Sunday, June 9, 2013

Hebrew Loanwords: Part 2

In yesterday's post, we briefly looked at the history of the Hebrew language, as well as introducing you to a few of our favorite Hebrew loanwords that have made it into the English lexicon. Today we're concluding our look at Hebrew with six more interesting loanwords. We've saved the best word for last.

Nimrod holding a fawn.
Messiah - This word has several different meanings depending on which religion you ask. In the Old Testament of the Bible, a messiah was someone who would come to lead and save the Jewish people. Christians, of course, believe that this divine figure has already come, known as Jesus. In any case, the word comes from either the Hebrew term mashiah or Aramaic meshiha, meaning "the anointed". The word eventually became Messias in Greek and Latin before appearing in English.

Nimrod - Historically, Nimrod is a biblical character who was a great hunter. For centuries, the term nimrod was fittingly used to mean "great hunter". Somewhere along the way, the term came to mean a foolish person in American English. Some suggest that this usage originated in a Bugs Bunny cartoon in which he calls Elmer Fudd (a foolish hunter), a "poor little Nimrod". Presumably, many viewers didn't know that it was a sarcastic joke about Elmer's hunting skills instead of a fancy term for an idiot. Alas, the Oxford English Dictionary dates the "fool" meaning to at least five years earlier, so perhaps it's not the cartoon's fault.

Pharaoh- The kings of Ancient Egypt were named Par'oh in Hebrew, which became Pharao in Greek and Pharaonem in Latin before making its way into the Old English lexicon as Pharon.

Satan, Sin and Death by English painter William Hogarth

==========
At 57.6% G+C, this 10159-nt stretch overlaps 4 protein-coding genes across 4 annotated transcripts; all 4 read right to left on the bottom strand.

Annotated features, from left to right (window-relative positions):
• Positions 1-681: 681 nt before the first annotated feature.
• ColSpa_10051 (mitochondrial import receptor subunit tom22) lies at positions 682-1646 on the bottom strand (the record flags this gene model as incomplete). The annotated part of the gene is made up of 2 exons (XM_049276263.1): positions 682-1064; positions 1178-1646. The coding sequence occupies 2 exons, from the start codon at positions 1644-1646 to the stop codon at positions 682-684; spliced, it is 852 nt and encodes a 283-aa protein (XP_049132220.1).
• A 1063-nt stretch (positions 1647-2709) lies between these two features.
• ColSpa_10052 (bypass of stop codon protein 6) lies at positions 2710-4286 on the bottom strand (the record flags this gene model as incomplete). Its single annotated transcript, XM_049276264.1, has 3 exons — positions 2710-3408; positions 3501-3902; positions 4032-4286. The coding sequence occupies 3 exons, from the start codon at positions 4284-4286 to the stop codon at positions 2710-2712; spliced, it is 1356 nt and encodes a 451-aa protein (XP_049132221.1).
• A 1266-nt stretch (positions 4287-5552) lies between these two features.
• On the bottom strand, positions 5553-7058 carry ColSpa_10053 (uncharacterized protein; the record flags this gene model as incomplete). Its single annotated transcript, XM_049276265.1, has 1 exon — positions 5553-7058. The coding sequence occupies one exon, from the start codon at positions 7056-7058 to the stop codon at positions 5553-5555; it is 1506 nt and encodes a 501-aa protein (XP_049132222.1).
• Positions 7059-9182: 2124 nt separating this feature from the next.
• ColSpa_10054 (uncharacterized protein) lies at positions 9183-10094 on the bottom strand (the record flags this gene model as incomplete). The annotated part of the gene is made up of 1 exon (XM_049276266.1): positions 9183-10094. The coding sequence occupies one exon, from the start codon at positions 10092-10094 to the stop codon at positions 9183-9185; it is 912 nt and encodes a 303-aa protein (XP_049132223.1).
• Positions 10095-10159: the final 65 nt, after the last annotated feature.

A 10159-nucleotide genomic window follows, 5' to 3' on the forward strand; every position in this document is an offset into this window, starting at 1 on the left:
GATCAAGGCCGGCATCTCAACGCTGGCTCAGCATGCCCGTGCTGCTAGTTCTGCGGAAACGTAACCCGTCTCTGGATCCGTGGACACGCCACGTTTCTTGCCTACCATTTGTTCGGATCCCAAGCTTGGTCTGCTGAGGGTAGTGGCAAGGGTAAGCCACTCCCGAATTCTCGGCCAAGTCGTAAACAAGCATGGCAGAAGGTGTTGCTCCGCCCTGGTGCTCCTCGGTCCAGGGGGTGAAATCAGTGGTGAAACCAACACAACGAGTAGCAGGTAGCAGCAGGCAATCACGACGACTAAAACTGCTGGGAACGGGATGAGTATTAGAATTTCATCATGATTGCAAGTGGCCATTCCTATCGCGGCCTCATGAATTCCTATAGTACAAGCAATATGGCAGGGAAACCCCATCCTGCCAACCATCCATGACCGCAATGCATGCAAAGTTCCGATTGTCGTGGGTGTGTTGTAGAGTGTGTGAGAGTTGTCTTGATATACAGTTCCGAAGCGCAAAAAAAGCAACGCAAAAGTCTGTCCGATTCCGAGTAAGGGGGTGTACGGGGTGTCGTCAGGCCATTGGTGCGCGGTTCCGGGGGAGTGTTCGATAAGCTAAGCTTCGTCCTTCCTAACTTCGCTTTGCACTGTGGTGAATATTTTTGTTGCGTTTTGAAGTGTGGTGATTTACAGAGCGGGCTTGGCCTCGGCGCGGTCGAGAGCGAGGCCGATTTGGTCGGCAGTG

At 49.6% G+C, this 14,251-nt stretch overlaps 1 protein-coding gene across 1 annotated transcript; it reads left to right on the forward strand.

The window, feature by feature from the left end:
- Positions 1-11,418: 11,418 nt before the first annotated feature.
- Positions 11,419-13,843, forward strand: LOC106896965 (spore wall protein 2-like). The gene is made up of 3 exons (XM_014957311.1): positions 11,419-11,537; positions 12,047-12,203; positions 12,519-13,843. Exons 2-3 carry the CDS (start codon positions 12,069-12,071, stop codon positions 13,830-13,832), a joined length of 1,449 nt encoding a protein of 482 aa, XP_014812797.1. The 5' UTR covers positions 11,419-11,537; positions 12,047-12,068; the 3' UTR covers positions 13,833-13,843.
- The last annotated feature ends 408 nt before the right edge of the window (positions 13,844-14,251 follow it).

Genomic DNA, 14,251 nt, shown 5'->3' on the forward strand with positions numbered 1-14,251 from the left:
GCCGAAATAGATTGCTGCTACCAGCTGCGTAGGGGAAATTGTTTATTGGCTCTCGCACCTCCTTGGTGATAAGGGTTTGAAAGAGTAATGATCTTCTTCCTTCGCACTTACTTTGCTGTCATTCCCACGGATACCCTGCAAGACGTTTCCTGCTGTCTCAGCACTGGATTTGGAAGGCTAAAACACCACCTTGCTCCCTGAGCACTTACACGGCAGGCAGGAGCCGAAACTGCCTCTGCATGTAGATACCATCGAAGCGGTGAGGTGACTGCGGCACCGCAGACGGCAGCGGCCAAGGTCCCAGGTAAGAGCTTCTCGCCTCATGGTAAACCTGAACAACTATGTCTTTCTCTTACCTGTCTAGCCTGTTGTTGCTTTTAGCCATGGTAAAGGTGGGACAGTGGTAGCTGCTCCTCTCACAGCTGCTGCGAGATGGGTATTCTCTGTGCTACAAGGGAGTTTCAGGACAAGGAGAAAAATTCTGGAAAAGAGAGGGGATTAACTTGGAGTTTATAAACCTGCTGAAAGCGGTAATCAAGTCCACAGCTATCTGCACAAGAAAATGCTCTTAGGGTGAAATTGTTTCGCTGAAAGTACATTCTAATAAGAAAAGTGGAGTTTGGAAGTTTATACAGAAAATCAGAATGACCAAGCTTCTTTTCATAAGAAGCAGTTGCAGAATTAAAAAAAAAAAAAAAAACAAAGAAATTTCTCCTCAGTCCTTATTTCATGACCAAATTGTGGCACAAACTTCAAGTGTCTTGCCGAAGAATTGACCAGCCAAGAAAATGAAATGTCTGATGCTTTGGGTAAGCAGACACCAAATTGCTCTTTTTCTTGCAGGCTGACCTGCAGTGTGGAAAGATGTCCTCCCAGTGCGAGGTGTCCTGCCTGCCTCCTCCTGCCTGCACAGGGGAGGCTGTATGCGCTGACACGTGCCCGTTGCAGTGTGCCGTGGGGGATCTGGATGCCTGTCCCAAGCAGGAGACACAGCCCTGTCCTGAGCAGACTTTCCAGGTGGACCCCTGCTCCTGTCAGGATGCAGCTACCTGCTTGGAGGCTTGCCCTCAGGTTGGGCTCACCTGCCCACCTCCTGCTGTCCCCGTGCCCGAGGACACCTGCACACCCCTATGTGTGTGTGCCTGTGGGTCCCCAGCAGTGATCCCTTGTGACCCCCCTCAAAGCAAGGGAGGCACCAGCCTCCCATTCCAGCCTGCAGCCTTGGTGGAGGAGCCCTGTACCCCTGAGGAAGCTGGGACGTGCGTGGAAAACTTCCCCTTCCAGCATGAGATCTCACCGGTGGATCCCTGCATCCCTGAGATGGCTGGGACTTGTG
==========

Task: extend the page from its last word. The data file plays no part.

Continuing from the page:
Satan - Surely you've heard of this guy. He's the "supreme evil spirit" in several religions, who tempts humans to do bad things and rules the underworld. The name Satan comes from an identical Hebrew word meaning "adversary" or "one who plots against another". Originally it referred to any angels sent to Earth to obstruct human activity, but eventually evolved into the idea of the being we now refer to as the devil.

Schmooze - When you do this, you're generally engaging in small talk with someone in order to get something from them, like a job or a promotion. The word comes from the Hebrew term shemu'oth meaning "news, rumors", and came to English via the Yiddish shmuesn meaning "to chat".

Schwa - We told you we'd saved the best for last! It turns out that everyone's favorite unstressed mid-central vowel, written [ə] in IPA, comes from the Hebrew word shewa, which literally translates as "emptiness". The English spelling comes from the German word Schwa.

If you know of any interesting Hebrew loanwords into English that we've missed, please let us know in the comments below, and include a definition.